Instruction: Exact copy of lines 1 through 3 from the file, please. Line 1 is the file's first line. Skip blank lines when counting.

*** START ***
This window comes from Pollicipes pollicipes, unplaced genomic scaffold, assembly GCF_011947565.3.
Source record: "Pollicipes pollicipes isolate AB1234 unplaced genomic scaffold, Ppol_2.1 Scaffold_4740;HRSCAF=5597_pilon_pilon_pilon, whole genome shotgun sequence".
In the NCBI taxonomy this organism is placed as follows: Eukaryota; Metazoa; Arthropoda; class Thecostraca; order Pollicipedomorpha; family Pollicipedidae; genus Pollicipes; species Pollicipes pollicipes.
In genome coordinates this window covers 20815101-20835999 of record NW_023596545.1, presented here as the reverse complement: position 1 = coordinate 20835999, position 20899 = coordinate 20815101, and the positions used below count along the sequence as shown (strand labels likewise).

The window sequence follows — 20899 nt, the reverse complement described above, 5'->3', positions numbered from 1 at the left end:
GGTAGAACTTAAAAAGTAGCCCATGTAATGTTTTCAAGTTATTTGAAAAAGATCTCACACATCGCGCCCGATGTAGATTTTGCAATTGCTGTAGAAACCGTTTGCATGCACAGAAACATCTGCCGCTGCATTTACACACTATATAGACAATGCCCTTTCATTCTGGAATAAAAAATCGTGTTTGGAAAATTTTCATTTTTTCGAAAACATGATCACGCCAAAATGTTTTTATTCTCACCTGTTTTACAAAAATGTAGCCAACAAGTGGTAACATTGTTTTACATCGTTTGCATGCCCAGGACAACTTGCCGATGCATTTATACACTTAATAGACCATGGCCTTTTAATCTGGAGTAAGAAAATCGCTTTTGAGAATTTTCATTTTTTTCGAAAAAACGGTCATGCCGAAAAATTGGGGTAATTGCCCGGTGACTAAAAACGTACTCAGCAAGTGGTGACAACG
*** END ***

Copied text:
This window comes from Pollicipes pollicipes, unplaced genomic scaffold, assembly GCF_011947565.3.
Source record: "Pollicipes pollicipes isolate AB1234 unplaced genomic scaffold, Ppol_2.1 Scaffold_4740;HRSCAF=5597_pilon_pilon_pilon, whole genome shotgun sequence".
In the NCBI taxonomy this organism is placed as follows: Eukaryota; Metazoa; Arthropoda; class Thecostraca; order Pollicipedomorpha; family Pollicipedidae; genus Pollicipes; species Pollicipes pollicipes.